Hard drive constantly "crashes"

Discussion in 'iMac' started by rshire, Dec 14, 2009.

  1. rshire macrumors newbie

    Mar 17, 2009
    I have a two-year-old iMac (operating system OS X 10.4) that has given me no end of trouble since I've had it. (Unfortunately I do NOT have the extended warranty.)

    The hard drive crashed for good about half a year ago, and I had it replaced by Apple. However, over the past two months or so, it "crashes" every few days. I get the flashing empty file icon, and even though it takes me a good 20 minutes of forced reboots, safeboots, unplugging, holding in the power button, waiting overnight, etc. etc. it does still restart eventually.

    Common triggers of the crashing: switching users, updating software, waking up from the screensaver or sleep mode (*especially* with a password lock).

    I have noticed a sort of low "wheezing" noise whenever it does crash. It also runs extremely slow as a general rule and has to "think" (spinning pinwheel) every few minutes.

    I took it in to the Apple store, but the only thing they could suggest was to reinstall the operating software. Yet when I try to start up from the original cds, it doesn't acknowledge the cd. Any help would be greatly appreciated!!!!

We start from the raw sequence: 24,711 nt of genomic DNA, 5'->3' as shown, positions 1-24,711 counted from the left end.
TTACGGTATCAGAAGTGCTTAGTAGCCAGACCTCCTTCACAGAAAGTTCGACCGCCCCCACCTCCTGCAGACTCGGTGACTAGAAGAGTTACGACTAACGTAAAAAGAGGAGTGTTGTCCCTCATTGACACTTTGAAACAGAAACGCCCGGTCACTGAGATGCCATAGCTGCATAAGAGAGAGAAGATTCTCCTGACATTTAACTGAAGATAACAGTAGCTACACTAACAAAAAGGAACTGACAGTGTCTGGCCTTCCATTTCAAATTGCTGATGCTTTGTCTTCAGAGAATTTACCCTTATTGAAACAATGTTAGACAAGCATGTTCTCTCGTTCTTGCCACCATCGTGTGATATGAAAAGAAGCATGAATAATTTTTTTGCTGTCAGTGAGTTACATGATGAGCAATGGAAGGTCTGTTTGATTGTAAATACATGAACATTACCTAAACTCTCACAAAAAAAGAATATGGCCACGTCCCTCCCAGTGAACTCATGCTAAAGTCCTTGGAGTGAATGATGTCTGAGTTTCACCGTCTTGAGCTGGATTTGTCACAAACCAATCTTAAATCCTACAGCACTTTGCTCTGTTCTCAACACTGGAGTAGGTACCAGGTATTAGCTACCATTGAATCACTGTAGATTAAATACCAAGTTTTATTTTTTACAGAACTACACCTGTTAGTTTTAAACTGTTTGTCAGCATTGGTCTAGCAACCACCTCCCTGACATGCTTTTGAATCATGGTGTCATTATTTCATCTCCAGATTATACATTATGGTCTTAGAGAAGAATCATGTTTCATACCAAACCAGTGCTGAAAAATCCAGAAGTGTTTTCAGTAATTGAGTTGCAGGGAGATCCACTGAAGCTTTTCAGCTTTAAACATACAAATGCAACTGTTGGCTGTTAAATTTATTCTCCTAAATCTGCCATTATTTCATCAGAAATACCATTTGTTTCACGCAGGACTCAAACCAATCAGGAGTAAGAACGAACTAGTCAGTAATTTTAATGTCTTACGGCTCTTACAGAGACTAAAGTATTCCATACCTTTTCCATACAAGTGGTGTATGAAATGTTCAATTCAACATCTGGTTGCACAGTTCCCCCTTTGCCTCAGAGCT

2. TEG macrumors 604


    Jan 21, 2002
    Langley, Washington
    What does the SMART Status say about the Drive in Disk Utility? If it is bad, then the Hard Drive has gone bad, and needs to be replaced. It is also possible that when they replaced the HD, they may have dislodged the cables or not set them properly. I would take it into them to diagnose, and if it is a loose cable, demand they fix it for free. If not, get them to replace the HD, and see if they can reinstall the HD.

    Also, you are confusing Crash with Freeze or Kernel Panic. A Crash is a point at which the Hard Drive stops functioning, period/full stop. If the computer freezes, that is just a freeze, but because you have problems restarting, it is likely a hardware issue.

  3. combat macrumors member


    Dec 13, 2009
    Dallas, Texas
    Yikes, that seems like a big problem... I suggest taking it in and showing apple that the OS cds aren't recognized and I bet they will replace it... When your hard drive is doing stuff like that, you can't fix it without pros.
  4. rshire thread starter macrumors newbie

    Mar 17, 2009
    I just checked the SMART status, and it says verified . . . I also repaired disk permissions for the heck of it, since there were a lot of discrepancies.

    I was calling it a "crash" since it was showing the exact same symptoms as the real thing half a year ago (flashing file icon with the question mark). But that's good to know!

    So yeah, if no other solutions present themselves my next step would definitely be to take it back in and have Apple reinstall the software. They had offered when I was last there, but suggested I back up the rest of my stuff beforehand.
  5. drtech macrumors newbie

    Dec 7, 2009